Friday, February 18, 2005

Fed chief sees home price bubble

By Patrice Hill
THE WASHINGTON TIMES
Published February 18, 2005
Federal Reserve Chairman Alan Greenspan yesterday said he sees a housing price bubble in "certain areas" and suspects prices are vulnerable to declines, but they will not collapse in any way that threatens the economy.
"I think we're running into certain problems in certain localized areas. We do have characteristics of bubbles in certain areas, but not, as best I can judge, nationwide," he told the House Financial Services Committee. "I don't expect that we will run into anything resembling a collapsing bubble. I do believe that it is conceivable we will get some reduction in overall prices, as we've had in the past, but that is not a particular problem."
Mr. Greenspan was responding to a question from Rep. Scott Garrett, a New Jersey Republican who said he is buying a house in Washington, one of several dozen urban areas on the East and West coasts that economists suspect may be experiencing housing bubbles.
Washington home prices surged on average by 27 percent last year, twice the national rate. In Northern Virginia and many other parts of the region, home values have doubled since 2000 " a boon to homeowners and housing investors but a bane to those trying to buy into the market.
"The bubble is about to burst as soon as I buy my house down here," Mr. Garrett complained to the Fed chairman.
Mr. Greenspan said homeowners have accumulated considerable wealth because of the rapid run-up in the value of their homes in recent years, and many have been tapping into that wealth through home sales, cash-out refinancings and home-equity loans.
The Fed estimates that home values have doubled from $8 trillion to $16 trillion since 1996, outpacing the rapid growth of mortgage debt, which also has doubled from $3.5 trillion to $7 trillion in that time.
"Remember that there's a very significant buffer in home equities at this stage," he said, referring to the $9 trillion difference between home values and outstanding mortgage debt.
Since most homebuyers have put down deposits of 20 percent, they have that much of a cushion against a potential drop in their home values, he said. Even when homebuyers have obtained loans of as much as 100 percent of a house's cost, he said, the rapid gains in value in many cases has provided them with a buffer against decline.
But the Fed chairman conceded that any drop in home values " which could affect as much as one-fifth of the population, according to private estimates " could put a damper on consumer spending and economic growth. Consumer spending since 2000 has been fed by the "wealth effect" created by rising home values.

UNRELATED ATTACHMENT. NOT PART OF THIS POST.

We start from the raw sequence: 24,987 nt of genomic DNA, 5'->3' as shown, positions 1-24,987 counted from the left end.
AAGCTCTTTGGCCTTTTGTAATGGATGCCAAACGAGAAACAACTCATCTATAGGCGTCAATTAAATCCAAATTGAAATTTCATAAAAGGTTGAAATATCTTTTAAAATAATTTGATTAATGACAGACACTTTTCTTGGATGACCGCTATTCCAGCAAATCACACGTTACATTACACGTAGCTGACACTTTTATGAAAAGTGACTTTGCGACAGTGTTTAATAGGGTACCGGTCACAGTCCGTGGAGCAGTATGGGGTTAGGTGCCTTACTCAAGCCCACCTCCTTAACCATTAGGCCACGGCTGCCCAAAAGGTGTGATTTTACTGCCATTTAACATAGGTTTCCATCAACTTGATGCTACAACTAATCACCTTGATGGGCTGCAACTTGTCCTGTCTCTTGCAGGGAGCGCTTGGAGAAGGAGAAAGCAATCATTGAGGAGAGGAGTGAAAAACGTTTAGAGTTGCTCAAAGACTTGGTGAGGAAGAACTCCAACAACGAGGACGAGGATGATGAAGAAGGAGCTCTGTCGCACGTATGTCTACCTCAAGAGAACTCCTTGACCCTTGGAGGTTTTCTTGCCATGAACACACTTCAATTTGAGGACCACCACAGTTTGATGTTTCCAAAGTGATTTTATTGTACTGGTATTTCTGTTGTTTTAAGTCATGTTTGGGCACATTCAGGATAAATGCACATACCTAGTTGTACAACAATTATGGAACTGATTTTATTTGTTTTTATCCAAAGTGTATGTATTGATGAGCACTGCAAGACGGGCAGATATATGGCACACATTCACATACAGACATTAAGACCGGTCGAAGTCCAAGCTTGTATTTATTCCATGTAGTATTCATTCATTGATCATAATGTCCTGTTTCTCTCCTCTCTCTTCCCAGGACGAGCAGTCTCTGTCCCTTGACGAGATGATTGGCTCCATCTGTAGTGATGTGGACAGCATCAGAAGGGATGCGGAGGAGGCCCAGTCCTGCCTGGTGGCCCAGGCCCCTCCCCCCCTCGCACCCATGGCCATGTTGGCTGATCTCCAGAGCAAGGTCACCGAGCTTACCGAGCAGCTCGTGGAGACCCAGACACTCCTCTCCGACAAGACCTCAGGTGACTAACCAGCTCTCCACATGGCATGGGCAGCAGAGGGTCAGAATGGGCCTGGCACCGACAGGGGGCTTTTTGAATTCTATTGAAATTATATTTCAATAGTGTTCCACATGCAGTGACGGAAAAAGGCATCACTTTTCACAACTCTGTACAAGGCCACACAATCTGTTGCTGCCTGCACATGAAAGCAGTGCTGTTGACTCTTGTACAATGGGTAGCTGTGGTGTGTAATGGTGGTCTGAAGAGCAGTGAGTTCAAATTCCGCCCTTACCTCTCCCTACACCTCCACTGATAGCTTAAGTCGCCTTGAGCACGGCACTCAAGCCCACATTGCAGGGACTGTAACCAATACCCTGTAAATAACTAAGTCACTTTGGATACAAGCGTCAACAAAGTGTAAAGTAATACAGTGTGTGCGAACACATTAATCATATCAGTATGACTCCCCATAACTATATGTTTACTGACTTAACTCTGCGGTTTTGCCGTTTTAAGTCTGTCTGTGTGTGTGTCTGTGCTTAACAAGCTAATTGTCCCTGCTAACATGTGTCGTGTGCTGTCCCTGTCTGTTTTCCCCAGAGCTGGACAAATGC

"Some reversal in that [wealth] is not out of the question. If that were to occur, households would probably perceive the need to save more out of current income; the personal saving rate would accordingly rise, and consumer spending would slow."
Mr. Greenspan indicated that the Fed would like to see consumer spending out of household wealth slow some, since it has been a major factor driving down the personal savings rate to a meager 1 percent last year from a historic average around 7 percent. The Fed's campaign to raise interest rates in the last year thus has been aimed in part at cooling the overheated housing market.
However, home sales have continued at record levels. Mr. Greenspan said the Fed's intentions have been thwarted by an unusual decline in long-term interest rates, in defiance of the Fed's steps to raise short-term rates by 1.5 percentage points.
"Other things being equal, increasing short-term interest rates are normally accompanied by a rise in longer-term yields," he said. Yet "30-year fixed-rate mortgage rates have dropped to a level only a little higher than the record lows touched in 2003."
Many analysts attribute this "conundrum" to heavy buying of U.S. Treasury bonds and mortgage-backed securities by foreign central banks and overseas investors, he said, but the explanations have not been convincing. The unexplained drop in mortgage rates "may be a short-term aberration."
Mr. Greenspan also told Congress to slow the growth of mortgage lenders Fannie Mae and Freddie Mac, which have a combined $1.55 trillion loan portfolio.
"Going forward, enabling these institutions to increase in size, we are placing the total financial system of the future at substantial risk," he said.
Most of the House questioners yesterday, like their counterparts on the Senate Banking, Housing and Urban Affairs Committee on Wednesday, focused on the heated topic of Social Security reform.
Mr. Greenspan repeated his support for creating a new system of private accounts to fully fund Social Security's obligations to retirees in the years ahead.
He said such a system would have an advantage over the current one because it would ensure that money supposedly set aside for retirement is actually saved for that purpose. Today, payroll taxes that the government doesn't use to pay retirement benefits are immediately spent on other items. About $1.5 trillion in Social Security funds have been spent that way.
Another reason Mr. Greenspan said the private accounts would be desirable is they would enable many low-income workers to enjoy the benefits of building wealth for the first time.
They "will create ... a sense of increased wealth on the part of the middle- and lower-income classes of this society who ... struggle with very little capital," he said. "For the last 25 years we have had ... an ever-increasing concentration of income and wealth in this country ... that is not conducive to the democratic process. ... It's crucial to our stability that people all have a stake in this system."